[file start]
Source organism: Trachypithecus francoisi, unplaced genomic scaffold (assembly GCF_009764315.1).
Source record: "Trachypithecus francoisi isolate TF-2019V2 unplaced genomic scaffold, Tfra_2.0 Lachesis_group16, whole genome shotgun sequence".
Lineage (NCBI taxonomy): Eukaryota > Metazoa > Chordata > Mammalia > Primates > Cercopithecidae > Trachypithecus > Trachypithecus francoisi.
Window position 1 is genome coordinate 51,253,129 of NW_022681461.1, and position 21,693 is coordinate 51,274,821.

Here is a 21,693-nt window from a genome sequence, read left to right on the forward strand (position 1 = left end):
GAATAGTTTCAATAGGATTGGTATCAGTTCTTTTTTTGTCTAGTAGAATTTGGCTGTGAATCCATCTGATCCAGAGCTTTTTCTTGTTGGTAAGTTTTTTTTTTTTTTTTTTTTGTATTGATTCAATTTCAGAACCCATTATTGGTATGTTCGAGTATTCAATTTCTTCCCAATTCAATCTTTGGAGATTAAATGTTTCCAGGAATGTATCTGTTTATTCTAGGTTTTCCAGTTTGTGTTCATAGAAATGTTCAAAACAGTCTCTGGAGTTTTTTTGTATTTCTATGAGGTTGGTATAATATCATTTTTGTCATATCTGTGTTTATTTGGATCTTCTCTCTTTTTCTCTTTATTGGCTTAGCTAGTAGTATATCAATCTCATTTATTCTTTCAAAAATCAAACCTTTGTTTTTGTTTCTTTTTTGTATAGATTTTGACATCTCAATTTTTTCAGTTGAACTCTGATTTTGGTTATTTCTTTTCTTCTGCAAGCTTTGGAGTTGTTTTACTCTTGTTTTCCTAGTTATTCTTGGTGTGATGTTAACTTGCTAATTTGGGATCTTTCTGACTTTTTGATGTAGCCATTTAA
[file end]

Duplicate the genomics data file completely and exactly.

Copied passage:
Source organism: Trachypithecus francoisi, unplaced genomic scaffold (assembly GCF_009764315.1).
Source record: "Trachypithecus francoisi isolate TF-2019V2 unplaced genomic scaffold, Tfra_2.0 Lachesis_group16, whole genome shotgun sequence".
Lineage (NCBI taxonomy): Eukaryota > Metazoa > Chordata > Mammalia > Primates > Cercopithecidae > Trachypithecus > Trachypithecus francoisi.
Window position 1 is genome coordinate 51,253,129 of NW_022681461.1, and position 21,693 is coordinate 51,274,821.

Here is a 21,693-nt window from a genome sequence, read left to right on the forward strand (position 1 = left end):
GAATAGTTTCAATAGGATTGGTATCAGTTCTTTTTTTGTCTAGTAGAATTTGGCTGTGAATCCATCTGATCCAGAGCTTTTTCTTGTTGGTAAGTTTTTTTTTTTTTTTTTTTTGTATTGATTCAATTTCAGAACCCATTATTGGTATGTTCGAGTATTCAATTTCTTCCCAATTCAATCTTTGGAGATTAAATGTTTCCAGGAATGTATCTGTTTATTCTAGGTTTTCCAGTTTGTGTTCATAGAAATGTTCAAAACAGTCTCTGGAGTTTTTTTGTATTTCTATGAGGTTGGTATAATATCATTTTTGTCATATCTGTGTTTATTTGGATCTTCTCTCTTTTTCTCTTTATTGGCTTAGCTAGTAGTATATCAATCTCATTTATTCTTTCAAAAATCAAACCTTTGTTTTTGTTTCTTTTTTGTATAGATTTTGACATCTCAATTTTTTCAGTTGAACTCTGATTTTGGTTATTTCTTTTCTTCTGCAAGCTTTGGAGTTGTTTTACTCTTGTTTTCCTAGTTATTCTTGGTGTGATGTTAACTTGCTAATTTGGGATCTTTCTGACTTTTTGATGTAGCCATTTAA